FIBRES FOR OUR FUTURE
At JAG, we desire to leave a light touch on the world we love.
We are working towards reduced material usage, less waste and circular design practices, and we’ve developed a list of what we consider to be the best materials we can use to achieve this. Our efforts will evolve over time, and so we will update our customers as we go.
Cotton is grown in over 70 countries globally, thriving in long, hot summers. When the cotton plant is mature, the fluffy bolls are picked, separated from seed & plant debris, and then spun into yarn. Though it’s one of the world’s most used fibres, cotton farmers still face compounding climate-related challenges.
To ensure our cotton choices can positively support people and planet, we are using fully traceable Good Earth Cotton and Global Organic Textile Standard Cotton for select ranges. Both these standards ensure the cotton is grown using more regenerative farming methods, with more controlled irrigation and without the use of harmful pesticides and herbicides. We’re also tracing deeper into our supply chain so we can understand and support our cotton growers.
Linen is one of the oldest cultivated fibres in human history. Most of the world’s linen is grown on the coastal band of Europe stretching from Northern France through to Belgium and the Netherlands. From here, it travels the world to be spun, woven and knitted into fabric. Linen fibres are thicker and longer than cotton, which gives it the strength and longevity that JAG products are known for.
We value knowing where our linen comes from and the conditions under which it’s grown, so we are increasing our use of European linen which is majority rain-fed and cultivated without heavy use of fertiliser and pesticides.
Wool is one of the earth’s most renewable fibres, being an annually shorn and replenished resource. Its unique structure gives it a natural ability to breathe, stay wrinkle-free, and adapt to different climates and situations, and as a fibre it has great recycling potential. Other fibres we use such as alpaca, yak and mohair share these properties. We are committed to ethical and humane sourcing, and JAG has a strict non-mulesing policy.
Our wool growers try to ensure sheep are treated humanely in accordance with local animal welfare laws, but due to the complex nature of material supply chains it is challenging to have complete visibility over wool origins. We support producers who are transitioning away from non-mulesed wool and will continue our fibre tracing to have more visibility in our wool sourcing.
Man-made cellulosic fibres, commonly known as viscose, rayon and modal, are unique in the world of textiles. They are created through a hybrid process where natural materials – wood pulp (the ‘cellulose’ of trees) or cotton waste – are broken down with a solvent and mechanically turned into a pure cellulosic fibre. Though they mimic the lustre and fluidity of silk, not all these fibres are created equal. Their production can contribute to deforestation and pollution if the wood used to create them isn’t sourced responsibly. We are prioritising the use of Lenzing trademarked fibres as the wood sourced for their production comes from sustainable forestry, and their chemical waste is recovered and reused in a closed-loop process.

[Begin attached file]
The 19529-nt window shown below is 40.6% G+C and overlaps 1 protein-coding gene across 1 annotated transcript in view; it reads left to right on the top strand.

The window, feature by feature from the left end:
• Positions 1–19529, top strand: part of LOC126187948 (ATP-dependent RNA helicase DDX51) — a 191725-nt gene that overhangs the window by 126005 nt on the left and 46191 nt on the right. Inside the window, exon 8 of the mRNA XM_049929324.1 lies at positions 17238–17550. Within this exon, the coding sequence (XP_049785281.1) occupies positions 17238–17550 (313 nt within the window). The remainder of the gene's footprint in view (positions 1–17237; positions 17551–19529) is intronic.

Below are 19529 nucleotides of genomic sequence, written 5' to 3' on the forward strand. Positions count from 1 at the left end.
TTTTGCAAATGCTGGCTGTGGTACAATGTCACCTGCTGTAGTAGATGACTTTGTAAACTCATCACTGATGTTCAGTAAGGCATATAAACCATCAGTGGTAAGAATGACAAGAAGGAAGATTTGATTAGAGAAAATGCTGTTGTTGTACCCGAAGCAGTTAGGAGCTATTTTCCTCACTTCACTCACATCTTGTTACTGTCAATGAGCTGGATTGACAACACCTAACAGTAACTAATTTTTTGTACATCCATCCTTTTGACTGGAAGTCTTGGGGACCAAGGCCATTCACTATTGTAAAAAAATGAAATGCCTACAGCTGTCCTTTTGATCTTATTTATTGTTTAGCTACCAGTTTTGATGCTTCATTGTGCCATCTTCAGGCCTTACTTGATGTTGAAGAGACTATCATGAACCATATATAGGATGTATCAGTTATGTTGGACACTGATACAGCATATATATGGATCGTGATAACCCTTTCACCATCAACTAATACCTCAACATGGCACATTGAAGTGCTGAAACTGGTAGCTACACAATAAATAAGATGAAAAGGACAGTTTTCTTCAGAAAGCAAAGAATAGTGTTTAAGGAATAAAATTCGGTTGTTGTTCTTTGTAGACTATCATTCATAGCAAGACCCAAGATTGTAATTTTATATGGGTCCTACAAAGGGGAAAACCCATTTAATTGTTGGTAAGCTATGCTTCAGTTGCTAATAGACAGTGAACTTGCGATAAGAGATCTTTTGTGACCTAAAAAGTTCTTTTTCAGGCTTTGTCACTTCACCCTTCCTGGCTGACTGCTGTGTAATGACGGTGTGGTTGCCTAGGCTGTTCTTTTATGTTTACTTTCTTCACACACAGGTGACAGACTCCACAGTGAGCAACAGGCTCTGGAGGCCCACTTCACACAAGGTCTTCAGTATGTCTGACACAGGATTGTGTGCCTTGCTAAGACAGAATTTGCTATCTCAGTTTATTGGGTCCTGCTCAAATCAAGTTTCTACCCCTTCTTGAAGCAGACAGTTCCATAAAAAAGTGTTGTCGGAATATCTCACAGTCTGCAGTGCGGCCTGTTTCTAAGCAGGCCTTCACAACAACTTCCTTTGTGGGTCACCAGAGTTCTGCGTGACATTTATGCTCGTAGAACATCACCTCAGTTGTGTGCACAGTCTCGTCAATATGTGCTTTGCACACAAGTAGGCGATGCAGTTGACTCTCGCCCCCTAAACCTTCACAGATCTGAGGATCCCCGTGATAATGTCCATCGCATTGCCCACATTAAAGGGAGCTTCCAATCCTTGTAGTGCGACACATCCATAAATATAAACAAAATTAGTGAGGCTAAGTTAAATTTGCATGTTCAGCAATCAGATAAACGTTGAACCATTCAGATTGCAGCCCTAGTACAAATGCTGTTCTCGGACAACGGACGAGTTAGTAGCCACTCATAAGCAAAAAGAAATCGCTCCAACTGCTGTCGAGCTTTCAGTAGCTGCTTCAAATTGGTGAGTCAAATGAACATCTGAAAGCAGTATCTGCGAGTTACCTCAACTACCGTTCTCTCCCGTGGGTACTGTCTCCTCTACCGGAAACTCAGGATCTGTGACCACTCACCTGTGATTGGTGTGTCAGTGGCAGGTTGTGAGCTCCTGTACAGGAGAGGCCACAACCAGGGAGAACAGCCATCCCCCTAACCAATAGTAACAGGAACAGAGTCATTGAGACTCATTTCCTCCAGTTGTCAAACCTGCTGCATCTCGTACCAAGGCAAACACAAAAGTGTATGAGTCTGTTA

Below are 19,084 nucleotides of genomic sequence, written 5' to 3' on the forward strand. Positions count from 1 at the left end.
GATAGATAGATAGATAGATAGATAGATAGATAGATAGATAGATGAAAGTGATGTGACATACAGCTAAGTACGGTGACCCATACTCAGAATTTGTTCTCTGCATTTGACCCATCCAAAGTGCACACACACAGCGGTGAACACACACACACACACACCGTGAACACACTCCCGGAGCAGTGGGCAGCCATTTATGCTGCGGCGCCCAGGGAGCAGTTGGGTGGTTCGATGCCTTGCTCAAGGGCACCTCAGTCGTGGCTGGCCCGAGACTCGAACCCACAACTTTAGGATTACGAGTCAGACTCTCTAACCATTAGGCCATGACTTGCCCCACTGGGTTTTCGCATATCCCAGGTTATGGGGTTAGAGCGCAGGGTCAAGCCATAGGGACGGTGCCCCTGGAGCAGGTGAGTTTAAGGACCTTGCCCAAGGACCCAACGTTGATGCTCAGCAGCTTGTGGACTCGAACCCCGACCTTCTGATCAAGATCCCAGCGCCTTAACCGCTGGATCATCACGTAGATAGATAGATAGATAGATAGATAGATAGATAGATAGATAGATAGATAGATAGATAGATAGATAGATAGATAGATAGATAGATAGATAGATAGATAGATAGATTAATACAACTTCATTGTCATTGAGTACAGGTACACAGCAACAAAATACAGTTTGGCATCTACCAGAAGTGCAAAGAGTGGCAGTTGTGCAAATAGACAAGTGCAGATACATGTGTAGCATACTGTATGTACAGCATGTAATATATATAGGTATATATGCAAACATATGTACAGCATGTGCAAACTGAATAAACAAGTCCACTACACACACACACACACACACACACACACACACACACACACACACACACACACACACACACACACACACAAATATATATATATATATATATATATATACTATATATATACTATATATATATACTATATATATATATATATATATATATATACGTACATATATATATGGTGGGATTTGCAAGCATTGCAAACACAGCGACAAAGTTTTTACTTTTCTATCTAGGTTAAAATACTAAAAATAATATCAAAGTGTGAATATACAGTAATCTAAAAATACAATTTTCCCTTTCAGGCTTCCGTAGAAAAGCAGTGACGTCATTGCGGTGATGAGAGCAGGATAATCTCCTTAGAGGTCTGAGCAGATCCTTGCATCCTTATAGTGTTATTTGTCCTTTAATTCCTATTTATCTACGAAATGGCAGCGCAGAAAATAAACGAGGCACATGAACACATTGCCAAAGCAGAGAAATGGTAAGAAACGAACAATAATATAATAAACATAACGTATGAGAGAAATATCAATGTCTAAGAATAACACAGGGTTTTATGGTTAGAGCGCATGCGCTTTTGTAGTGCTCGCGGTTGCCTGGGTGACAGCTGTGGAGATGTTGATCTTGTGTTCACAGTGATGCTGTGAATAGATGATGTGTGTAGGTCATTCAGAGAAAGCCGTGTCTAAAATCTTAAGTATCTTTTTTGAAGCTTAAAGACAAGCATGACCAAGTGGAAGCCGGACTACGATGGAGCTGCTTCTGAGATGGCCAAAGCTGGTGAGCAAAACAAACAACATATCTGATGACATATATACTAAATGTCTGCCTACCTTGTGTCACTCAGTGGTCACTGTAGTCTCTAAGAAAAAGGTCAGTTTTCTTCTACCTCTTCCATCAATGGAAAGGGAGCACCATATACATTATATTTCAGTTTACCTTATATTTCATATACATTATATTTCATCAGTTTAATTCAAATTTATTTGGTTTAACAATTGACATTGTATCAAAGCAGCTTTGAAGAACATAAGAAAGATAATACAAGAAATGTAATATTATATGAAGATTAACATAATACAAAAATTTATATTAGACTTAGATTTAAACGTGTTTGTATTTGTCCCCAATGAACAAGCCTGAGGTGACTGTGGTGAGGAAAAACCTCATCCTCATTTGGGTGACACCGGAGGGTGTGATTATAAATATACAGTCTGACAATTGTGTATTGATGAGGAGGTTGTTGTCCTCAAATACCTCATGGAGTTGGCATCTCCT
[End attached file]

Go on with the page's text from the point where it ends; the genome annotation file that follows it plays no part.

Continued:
POLYESTER AND OTHER SYNTHETICS
Polyester, and other manufactured synthetic fibres such as nylon and elastane, are derived from petroleum. Their use and disposal comes with negative environmental impacts such as the leaching of microplastics through wash and wear, as well as the burning of fossil fuels. JAG has a strict policy of using no synthetics unless they provide a function that prolongs the life of the garment. They account for less than 5% of our fabrics and are usually there to provide stretch in our denim or as trims. Where possible, we use recycled polyester instead of virgin polyester, and we are working on phasing synthetics out of our ranges.
Leather derived from animal hides is one of the most ancient materials used by humans, enduring through its ability to provide durability, insulation, and protection from the elements. The leather industry however is known to be highly unregulated, contributing to deforestation, over-use of water and highly toxic tanning processes.
We only use New Zealand Real Grade Leather, which ensures skins are direct by-products from the meat and dairy industry, that strict animal welfare standards are adhered to, and that only REACH approved chemicals are used.
We’re determined to keep reducing the impact of our materials, and to do so we have some great initiatives in the works.
BY 2025 WE ARE AIMING TO:
Complete the final stages of our fabric tracing, moving into tracing yarn and raw fibre production to achieve better visibility at the grower level. Have all linen European Flax Certified and all cotton either GOTS certified, Australian origin or from responsible & traceable sources. Have all man-made cellulosics come from responsible sources. Eliminate synthetic fabrications unless required for stretch functionality. Investigate waterless finishing processes for denim. Trial bio-based pigments and alternative colouration processes. Transition to 100% recyclable or reusable packaging.